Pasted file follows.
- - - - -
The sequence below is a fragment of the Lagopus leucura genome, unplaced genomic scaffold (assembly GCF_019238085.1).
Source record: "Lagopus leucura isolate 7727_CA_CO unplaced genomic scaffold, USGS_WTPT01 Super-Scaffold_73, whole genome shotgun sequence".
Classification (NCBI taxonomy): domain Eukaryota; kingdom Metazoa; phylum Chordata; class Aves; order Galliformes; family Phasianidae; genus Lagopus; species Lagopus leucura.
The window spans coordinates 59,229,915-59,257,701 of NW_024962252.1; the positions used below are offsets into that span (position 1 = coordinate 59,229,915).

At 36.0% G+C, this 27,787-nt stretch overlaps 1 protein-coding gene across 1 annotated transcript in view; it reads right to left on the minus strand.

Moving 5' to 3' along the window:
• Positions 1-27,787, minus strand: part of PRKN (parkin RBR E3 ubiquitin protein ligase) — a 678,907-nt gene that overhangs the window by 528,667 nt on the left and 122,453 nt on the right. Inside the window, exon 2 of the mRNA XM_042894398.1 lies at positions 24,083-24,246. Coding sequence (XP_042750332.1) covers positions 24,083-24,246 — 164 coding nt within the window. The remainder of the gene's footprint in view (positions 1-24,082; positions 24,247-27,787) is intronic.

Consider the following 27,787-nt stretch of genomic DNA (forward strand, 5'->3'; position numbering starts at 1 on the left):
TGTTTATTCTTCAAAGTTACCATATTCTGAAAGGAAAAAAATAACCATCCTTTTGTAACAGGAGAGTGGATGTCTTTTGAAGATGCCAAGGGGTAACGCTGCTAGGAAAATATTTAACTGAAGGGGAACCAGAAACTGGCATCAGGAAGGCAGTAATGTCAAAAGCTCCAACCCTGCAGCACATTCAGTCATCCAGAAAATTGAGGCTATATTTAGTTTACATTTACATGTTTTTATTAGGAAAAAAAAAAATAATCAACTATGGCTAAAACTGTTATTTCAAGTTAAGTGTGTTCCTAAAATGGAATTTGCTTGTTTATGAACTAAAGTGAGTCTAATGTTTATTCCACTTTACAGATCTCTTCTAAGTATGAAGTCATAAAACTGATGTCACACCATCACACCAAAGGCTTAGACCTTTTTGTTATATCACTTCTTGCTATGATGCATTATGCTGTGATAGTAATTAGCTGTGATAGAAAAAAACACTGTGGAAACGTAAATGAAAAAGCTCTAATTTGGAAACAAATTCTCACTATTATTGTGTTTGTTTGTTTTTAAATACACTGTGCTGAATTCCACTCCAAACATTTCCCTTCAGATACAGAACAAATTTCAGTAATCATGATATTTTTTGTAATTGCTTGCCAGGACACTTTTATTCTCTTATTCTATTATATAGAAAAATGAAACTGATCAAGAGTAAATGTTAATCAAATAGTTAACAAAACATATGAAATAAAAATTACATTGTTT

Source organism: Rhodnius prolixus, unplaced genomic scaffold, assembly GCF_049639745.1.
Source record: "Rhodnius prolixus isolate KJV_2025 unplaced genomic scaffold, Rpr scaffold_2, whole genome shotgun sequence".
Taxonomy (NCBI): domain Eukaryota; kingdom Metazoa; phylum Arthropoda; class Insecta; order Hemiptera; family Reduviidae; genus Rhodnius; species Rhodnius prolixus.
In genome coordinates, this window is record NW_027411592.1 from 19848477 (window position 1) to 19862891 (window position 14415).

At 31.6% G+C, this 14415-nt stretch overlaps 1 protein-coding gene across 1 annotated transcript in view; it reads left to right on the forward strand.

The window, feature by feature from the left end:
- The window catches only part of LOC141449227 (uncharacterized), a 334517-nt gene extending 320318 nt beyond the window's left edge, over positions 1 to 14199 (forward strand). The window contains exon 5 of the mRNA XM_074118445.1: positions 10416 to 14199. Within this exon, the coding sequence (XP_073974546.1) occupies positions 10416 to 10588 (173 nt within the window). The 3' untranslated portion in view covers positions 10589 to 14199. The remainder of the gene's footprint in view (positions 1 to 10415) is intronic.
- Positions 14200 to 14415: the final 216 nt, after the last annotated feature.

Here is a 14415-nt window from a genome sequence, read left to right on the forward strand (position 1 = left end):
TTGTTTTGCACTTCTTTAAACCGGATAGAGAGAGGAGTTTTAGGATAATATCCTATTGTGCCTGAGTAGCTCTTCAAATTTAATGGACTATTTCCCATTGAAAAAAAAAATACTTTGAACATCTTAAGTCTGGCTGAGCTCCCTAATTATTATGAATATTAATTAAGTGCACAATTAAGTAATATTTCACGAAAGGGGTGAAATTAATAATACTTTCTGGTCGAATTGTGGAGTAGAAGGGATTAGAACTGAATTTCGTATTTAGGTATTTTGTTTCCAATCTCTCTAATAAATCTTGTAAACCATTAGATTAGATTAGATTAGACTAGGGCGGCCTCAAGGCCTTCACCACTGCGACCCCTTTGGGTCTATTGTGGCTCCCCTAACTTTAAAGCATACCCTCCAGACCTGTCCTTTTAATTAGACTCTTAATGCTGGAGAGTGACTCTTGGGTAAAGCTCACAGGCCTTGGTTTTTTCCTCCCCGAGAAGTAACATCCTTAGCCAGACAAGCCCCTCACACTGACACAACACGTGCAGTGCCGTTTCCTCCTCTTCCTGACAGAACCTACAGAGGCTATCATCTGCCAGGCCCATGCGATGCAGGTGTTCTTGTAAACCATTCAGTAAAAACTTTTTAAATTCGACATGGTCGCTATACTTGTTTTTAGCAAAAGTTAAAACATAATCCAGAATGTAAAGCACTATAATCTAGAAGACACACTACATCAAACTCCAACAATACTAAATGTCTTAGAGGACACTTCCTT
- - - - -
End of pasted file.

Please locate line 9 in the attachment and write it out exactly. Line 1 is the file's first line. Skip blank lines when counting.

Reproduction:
TGTTTATTCTTCAAAGTTACCATATTCTGAAAGGAAAAAAATAACCATCCTTTTGTAACAGGAGAGTGGATGTCTTTTGAAGATGCCAAGGGGTAACGCTGCTAGGAAAATATTTAACTGAAGGGGAACCAGAAACTGGCATCAGGAAGGCAGTAATGTCAAAAGCTCCAACCCTGCAGCACATTCAGTCATCCAGAAAATTGAGGCTATATTTAGTTTACATTTACATGTTTTTATTAGGAAAAAAAAAAATAATCAACTATGGCTAAAACTGTTATTTCAAGTTAAGTGTGTTCCTAAAATGGAATTTGCTTGTTTATGAACTAAAGTGAGTCTAATGTTTATTCCACTTTACAGATCTCTTCTAAGTATGAAGTCATAAAACTGATGTCACACCATCACACCAAAGGCTTAGACCTTTTTGTTATATCACTTCTTGCTATGATGCATTATGCTGTGATAGTAATTAGCTGTGATAGAAAAAAACACTGTGGAAACGTAAATGAAAAAGCTCTAATTTGGAAACAAATTCTCACTATTATTGTGTTTGTTTGTTTTTAAATACACTGTGCTGAATTCCACTCCAAACATTTCCCTTCAGATACAGAACAAATTTCAGTAATCATGATATTTTTTGTAATTGCTTGCCAGGACACTTTTATTCTCTTATTCTATTATATAGAAAAATGAAACTGATCAAGAGTAAATGTTAATCAAATAGTTAACAAAACATATGAAATAAAAATTACATTGTTT